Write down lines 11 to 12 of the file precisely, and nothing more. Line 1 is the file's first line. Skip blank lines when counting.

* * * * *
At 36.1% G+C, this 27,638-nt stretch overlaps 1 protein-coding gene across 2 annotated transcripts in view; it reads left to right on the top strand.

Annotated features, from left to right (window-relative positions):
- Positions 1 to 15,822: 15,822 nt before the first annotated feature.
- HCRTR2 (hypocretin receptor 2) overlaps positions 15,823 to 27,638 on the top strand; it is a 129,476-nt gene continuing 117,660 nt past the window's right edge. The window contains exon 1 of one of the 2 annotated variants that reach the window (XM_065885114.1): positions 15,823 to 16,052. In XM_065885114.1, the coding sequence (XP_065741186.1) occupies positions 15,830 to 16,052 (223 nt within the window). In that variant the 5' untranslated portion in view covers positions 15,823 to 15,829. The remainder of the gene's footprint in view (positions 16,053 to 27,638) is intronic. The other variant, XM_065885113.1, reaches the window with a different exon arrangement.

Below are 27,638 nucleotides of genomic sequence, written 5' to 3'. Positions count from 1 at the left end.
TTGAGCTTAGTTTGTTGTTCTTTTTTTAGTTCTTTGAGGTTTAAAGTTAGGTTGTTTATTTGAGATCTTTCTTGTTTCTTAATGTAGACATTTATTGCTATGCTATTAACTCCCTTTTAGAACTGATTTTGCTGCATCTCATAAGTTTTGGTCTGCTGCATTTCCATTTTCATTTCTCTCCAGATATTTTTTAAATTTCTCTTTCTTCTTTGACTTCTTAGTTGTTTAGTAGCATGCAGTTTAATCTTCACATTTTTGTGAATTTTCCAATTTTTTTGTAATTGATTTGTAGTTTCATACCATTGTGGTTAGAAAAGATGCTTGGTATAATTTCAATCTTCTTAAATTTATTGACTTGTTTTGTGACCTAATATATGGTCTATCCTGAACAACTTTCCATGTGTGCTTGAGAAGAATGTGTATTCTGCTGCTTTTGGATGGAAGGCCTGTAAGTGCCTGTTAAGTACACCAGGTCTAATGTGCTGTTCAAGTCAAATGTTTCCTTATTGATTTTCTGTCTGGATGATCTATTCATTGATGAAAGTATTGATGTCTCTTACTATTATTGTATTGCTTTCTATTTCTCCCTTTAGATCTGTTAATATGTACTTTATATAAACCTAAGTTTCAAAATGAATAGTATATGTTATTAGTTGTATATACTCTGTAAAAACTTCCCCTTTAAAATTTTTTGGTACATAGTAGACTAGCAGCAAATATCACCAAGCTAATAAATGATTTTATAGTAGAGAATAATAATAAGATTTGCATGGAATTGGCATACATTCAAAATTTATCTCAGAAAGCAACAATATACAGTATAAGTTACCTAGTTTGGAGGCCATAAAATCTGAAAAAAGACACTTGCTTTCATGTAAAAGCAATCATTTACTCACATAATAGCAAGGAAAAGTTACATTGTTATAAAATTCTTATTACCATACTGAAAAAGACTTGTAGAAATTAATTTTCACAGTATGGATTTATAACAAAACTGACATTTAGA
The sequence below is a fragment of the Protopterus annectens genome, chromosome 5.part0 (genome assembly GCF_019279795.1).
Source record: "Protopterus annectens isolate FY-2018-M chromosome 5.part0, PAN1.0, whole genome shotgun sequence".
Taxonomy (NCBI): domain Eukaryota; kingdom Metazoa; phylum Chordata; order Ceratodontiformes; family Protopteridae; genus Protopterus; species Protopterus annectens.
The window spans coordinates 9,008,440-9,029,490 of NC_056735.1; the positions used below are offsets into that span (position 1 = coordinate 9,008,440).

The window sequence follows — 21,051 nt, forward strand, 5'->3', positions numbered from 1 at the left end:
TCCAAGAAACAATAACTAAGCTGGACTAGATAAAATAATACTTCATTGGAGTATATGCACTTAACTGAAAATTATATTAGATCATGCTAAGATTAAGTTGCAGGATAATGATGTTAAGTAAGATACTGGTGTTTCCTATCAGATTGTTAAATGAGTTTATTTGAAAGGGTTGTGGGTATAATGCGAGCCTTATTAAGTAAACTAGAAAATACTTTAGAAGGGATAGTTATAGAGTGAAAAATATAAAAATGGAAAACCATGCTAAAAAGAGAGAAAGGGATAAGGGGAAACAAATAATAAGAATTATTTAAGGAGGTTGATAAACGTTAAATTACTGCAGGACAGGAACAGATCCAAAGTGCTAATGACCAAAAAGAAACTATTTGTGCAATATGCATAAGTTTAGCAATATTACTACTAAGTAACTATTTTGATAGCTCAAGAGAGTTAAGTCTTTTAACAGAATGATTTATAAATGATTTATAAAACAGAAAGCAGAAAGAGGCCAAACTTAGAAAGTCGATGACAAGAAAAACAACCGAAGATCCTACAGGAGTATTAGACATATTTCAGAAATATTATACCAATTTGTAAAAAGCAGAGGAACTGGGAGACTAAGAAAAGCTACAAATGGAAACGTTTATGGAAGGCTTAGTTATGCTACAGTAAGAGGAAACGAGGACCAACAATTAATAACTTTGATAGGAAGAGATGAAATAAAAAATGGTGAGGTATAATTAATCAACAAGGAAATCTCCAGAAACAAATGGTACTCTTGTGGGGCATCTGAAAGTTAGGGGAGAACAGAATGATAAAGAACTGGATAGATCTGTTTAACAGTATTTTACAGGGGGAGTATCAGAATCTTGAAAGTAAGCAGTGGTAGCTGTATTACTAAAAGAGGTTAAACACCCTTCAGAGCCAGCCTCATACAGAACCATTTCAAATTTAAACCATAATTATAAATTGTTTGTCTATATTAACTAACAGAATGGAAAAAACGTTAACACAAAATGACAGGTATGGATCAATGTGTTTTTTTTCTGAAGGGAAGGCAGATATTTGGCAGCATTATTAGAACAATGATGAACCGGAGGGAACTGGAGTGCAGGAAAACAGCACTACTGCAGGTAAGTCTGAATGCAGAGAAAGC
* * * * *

The window sequence follows — 21,051 nt, forward strand, 5'->3', positions numbered from 1 at the left end:
TCCAAGAAACAATAACTAAGCTGGACTAGATAAAATAATACTTCATTGGAGTATATGCACTTAACTGAAAATTATATTAGATCATGCTAAGATTAAGTTGCAGGATAATGATGTTAAGTAAGATACTGGTGTTTCCTATCAGATTGTTAAATGAGTTTATTTGAAAGGGTTGTGGGTATAATGCGAGCCTTATTAAGTAAACTAGAAAATACTTTAGAAGGGATAGTTATAGAGTGAAAAATATAAAAATGGAAAACCATGCTAAAAAGAGAGAAAGGGATAAGGGGAAACAAATAATAAGAATTATTTAAGGAGGTTGATAAACGTTAAATTACTGCAGGACAGGAACAGATCCAAAGTGCTAATGACCAAAAAGAAACTATTTGTGCAATATGCATAAGTTTAGCAATATTACTACTAAGTAACTATTTTGATAGCTCAAGAGAGTTAAGTCTTTTAACAGAATGATTTATAAATGATTTATAAAACAGAAAGCAGAAAGAGGCCAAACTTAGAAAGTCGATGACAAGAAAAACAACCGAAGATCCTACAGGAGTATTAGACATATTTCAGAAATATTATACCAATTTGTAAAAAGCAGAGGAACTGGGAGACTAAGAAAAGCTACAAATGGAAACGTTTATGGAAGGCTTAGTTATGCTACAGTAAGAGGAAACGAGGACCAACAATTAATAACTTTGATAGGAAGAGATGAAATAAAAAATGGTGAGGTATAATTAATCAACAAGGAAATCTCCAGAAACAAATGGTACTCTTGTGGGGCATCTGAAAGTTAGGGGAGAACAGAATGATAAAGAACTGGATAGATCTGTTTAACAGTATTTTACAGGGGGAGTATCAGAATCTTGAAAGTAAGCAGTGGTAGCTGTATTACTAAAAGAGGTTAAACACCCTTCAGAGCCAGCCTCATACAGAACCATTTCAAATTTAAACCATAATTATAAATTGTTTGTCTATATTAACTAACAGAATGGAAAAAACGTTAACACAAAATGACAGGTATGGATCAATGTGTTTTTTTTCTGAAGGGAAGGCAGATATTTGGCAGCATTATTAGAACAATGATGAACCGGAGGGAACTGGAGTGCAGGAAAACAGCACTACTGCAGGTAAGTCTGAATGCAGAGAAAGC